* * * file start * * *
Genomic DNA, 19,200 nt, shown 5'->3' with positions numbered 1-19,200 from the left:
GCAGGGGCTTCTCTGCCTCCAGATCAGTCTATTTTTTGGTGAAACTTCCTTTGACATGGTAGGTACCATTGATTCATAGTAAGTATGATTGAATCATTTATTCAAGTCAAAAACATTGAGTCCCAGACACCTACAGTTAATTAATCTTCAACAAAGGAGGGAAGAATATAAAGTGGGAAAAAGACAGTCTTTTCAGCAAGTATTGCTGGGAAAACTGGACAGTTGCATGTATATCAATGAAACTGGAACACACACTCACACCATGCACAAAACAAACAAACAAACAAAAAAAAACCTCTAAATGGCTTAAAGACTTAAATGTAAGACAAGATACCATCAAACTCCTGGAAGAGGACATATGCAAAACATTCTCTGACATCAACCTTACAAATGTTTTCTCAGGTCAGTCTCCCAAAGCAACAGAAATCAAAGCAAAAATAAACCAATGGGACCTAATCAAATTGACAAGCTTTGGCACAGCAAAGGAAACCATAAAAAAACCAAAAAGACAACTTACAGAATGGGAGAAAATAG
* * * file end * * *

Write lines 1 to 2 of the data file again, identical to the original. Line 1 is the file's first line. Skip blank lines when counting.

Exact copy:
Genomic DNA, 19,200 nt, shown 5'->3' with positions numbered 1-19,200 from the left:
GCAGGGGCTTCTCTGCCTCCAGATCAGTCTATTTTTTGGTGAAACTTCCTTTGACATGGTAGGTACCATTGATTCATAGTAAGTATGATTGAATCATTTATTCAAGTCAAAAACATTGAGTCCCAGACACCTACAGTTAATTAATCTTCAACAAAGGAGGGAAGAATATAAAGTGGGAAAAAGACAGTCTTTTCAGCAAGTATTGCTGGGAAAACTGGACAGTTGCATGTATATCAATGAAACTGGAACACACACTCACACCATGCACAAAACAAACAAACAAACAAAAAAAAACCTCTAAATGGCTTAAAGACTTAAATGTAAGACAAGATACCATCAAACTCCTGGAAGAGGACATATGCAAAACATTCTCTGACATCAACCTTACAAATGTTTTCTCAGGTCAGTCTCCCAAAGCAACAGAAATCAAAGCAAAAATAAACCAATGGGACCTAATCAAATTGACAAGCTTTGGCACAGCAAAGGAAACCATAAAAAAACCAAAAAGACAACTTACAGAATGGGAGAAAATAG